Isonzo Front in numbers

The twelve Battles of the Isonzo took place between 23 May 1915 and 9 November 1917. The part of the front located on the territory of present-day Slovenia was 93 kilometres long. More than 100,000 people in the area fled their homes during the campaign.

The Isonzo Front was 93 kilometres long.
The animosities lasted for 888 days.
The shortest Battle of the Isonzo lasted 3 days. It was the 8th battle on the Isonzo Front and took place between 9 and 12 October 1916.
The longest Battle of the Isonzo lasted 26 days. It was the 11th battle on the Isonzo Front and took place between 17 August and 12 September 1917.

A total of 12 battles took place as part at the Isonzo Front.
The 11th battle is considered the bloodiest military operation on Slovenian soil ever. A total of 50,000 soldiers were killed:around 40,000 soldiers were killed and 108,000 wounded on the Italian side and around 10,000 soldiers were killed and 95,000 were wounded, fell ill or went missing on the Austro-Hungarian side.
11 battles on the Isonzo Front were initiated by the Italian side.
The 12th Battle of the Isonzo was the last battle. It was initiated by the Austro-Hungarian army with help from the German army. It was named Loyalty in Arms (German: Waffentreue). The battle was prepared by German General Kraft von Dellmensingen, and phosgene was used as a chemical weapon.
Around 13,000 soldiers were killed in the 12th battle on the Italian side.
More than 300,000 Italian soldiers became prisoners of war after the 12th battle.
The Italian side lost 73,000 horses in the 12th Battle of the Isonzo.
Around 5,000 soldiers were killed on the Austro-Hungarian and German side.
3,152 cannons, 1,732 mortars, 300,000 rifles, 3,000 submachine guns, 2,000 machine guns and 1,600 cars of the Italian army were captured by the Austro-Hungarian and German army during the 12th Battle of the Isonzo.

A total of 1.5 million soldiers were killed, wounded or captured during the Battles of the Isonzo on both sides. There were at least 250,000 casualties. Around 700,000 soldiers were wounded or poisoned with chemical weapons, and more than 500,000 went missing or were captured on both sides.
More than 95% of total casualties were soldiers.
Around 3,500 casualties on the Isonzo Front were Slovenians; the Isonzo Front was thus not the bloodiest front for Slovenians. The biggest number of Slovenians killed in WWI was in Galicia, from where around 10,000 never returned home. In WWI, an estimated 35,000-40,000 Slovenian soldiers were killed in battle.
An average of 297 soldiers were killed on the Isonzo Front every day.

The remains of 57,739 soldiers who were killed on the Isonzo Front are buried in an ossuary in the village of Oslavia in Italy.
The remains of 7,014 Italian soldiers have been laid to rest in an ossuary above the Slovenian town of Kobarid.
The remains of around 1,000 German soldiers have been laid to rest in an ossuary in the Slovenian town of Tolmin. This is the only preserved location in the area of the Isonzo Front where a larger number of German soldiers is buried.
The remains of 100,187 soldiers have been laid to rest in an ossuary in the town of Redipuglia in Italy.
In 2016, a monument to all Slovenian soldiers killed on the Isonzo Front was unveiled in the town of Doberdo del Lago in Italy.

The ratio between the attackers and defenders at the beginning of the Battles of the Isonzo was approximately 9 to 1, namely around 500 Italian brigades against around 50 battalions of the Austro-Hungarian army.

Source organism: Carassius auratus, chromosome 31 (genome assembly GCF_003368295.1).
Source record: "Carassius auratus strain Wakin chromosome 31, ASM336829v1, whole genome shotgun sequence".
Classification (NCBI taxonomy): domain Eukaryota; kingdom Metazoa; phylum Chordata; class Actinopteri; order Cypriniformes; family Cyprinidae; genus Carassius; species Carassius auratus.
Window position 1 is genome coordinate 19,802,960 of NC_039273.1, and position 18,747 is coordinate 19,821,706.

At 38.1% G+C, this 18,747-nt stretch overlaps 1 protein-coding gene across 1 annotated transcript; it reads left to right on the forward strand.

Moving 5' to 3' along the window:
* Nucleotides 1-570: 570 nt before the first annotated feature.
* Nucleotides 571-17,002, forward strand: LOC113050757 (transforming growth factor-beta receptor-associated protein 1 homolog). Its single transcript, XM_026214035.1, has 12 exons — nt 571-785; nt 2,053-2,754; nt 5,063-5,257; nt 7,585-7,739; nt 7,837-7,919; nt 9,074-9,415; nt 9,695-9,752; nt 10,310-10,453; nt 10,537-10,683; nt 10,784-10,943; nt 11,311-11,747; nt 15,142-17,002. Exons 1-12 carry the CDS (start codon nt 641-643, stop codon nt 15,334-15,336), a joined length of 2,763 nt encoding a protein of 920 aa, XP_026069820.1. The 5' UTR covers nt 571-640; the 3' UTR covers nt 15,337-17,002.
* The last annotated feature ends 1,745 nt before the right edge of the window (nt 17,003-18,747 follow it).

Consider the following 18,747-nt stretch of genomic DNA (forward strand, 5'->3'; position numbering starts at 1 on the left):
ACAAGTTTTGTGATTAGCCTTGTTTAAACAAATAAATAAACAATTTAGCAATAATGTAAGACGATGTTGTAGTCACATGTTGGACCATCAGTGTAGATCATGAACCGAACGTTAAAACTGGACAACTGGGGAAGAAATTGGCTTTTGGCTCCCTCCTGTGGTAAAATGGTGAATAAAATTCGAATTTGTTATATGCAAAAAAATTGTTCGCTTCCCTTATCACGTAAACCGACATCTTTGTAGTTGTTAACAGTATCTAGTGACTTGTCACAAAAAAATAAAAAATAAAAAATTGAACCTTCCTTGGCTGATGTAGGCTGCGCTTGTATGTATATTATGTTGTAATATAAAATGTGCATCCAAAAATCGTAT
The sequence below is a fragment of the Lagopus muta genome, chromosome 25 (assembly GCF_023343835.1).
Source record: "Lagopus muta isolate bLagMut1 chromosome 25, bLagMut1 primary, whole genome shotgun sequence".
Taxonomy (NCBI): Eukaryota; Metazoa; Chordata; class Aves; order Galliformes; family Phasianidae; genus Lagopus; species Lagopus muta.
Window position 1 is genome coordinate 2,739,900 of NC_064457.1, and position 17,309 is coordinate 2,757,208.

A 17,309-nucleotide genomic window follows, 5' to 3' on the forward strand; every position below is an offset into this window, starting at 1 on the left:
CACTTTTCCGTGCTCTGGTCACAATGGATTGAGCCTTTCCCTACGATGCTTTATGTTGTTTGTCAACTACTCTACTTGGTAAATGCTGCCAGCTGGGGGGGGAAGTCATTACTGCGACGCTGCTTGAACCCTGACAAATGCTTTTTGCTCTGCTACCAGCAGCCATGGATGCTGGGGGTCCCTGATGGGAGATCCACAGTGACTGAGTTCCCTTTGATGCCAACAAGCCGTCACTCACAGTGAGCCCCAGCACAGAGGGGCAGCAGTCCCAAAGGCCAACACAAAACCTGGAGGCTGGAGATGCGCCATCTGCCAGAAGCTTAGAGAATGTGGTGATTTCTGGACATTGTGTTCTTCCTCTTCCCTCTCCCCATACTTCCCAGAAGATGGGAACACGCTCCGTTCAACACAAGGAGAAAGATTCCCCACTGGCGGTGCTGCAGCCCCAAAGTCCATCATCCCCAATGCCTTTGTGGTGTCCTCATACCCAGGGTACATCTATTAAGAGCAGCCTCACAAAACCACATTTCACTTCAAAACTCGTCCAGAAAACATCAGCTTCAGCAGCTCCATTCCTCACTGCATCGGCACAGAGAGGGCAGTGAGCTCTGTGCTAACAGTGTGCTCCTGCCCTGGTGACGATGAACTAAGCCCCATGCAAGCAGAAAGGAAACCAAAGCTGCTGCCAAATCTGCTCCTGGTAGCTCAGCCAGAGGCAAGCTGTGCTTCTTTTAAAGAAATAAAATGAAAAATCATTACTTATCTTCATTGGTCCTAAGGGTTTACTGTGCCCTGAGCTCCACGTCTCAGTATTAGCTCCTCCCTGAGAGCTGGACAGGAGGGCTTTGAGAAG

Two to three million shells were fired in the course of a single battle on the Isonzo Front on average.
The heaviest shell fired on the Isonzo Front weighed 1,060 kilogrammes.
The range of the shell was 12 kilometres, it was 160 centimetres high and had a 420 mm calibre.

Around 80,000 Slovenians from the area of Gorizia and from the Soča Valley were displaced by the Austro-Hungarian authorities because of the Isonzo Front.
Between 10,000 and 12,000 Slovenians were displaced from their homes by the Italians.
Around 230,000 people emigrated from the Isonzo Front area.

On 9 August 1916 the Italian army captured Gorizia during the 6th Battle of the Isonzo. It was the only major military and political target captured by the Italians in WWI.
The attack on Sabotin, the hill which was captured by the Italian army three days before the capture of Gorizia on 6 August 1916, lasted 40 minutes.

Krn, the highest peak of the Krn range and one of the most important fortified peaks in the area of the Isonzo Front, is 2,245 metres high. Some of the bloodiest battles of the Isonzo Front took place in the area.

Observation balloons used by both armies on the Isonzo front could reach heights of between 400 and 800 metres.
30,000 litres of water was needed to fill a balloon with hydrogen; as water is scarce in the area, the use of balloons was limited.
Three balloon companies were used by the Austro-Hungarian army on the Isonzo Front.
Eight balloon units were operated by the Italian army.

The Walk of Peace from the Alps to the Adriatic, which runs along the key points of the Isonzo Front, was opened in March 2015.
There are 15 open-air museums along the Walk of Peace - in Čelo, Ravelnik, Zaprikraj, Mrzli vrh, Mengore, Kolovrat, Sabotin, Prižnica, Vodice, Škabrijel, Pečinka Cave, Ermada, Brestovec, San Michele and the Bersaglieri Valley.
The Walk of Peace from the Alps to the Adriatic - First World War heritage made it to the UNESCO World Heritage Tentative List in 2016.

Sources: The Walk of Peace from the Alps to the Adriatic - Guide to the Isonzo Front;,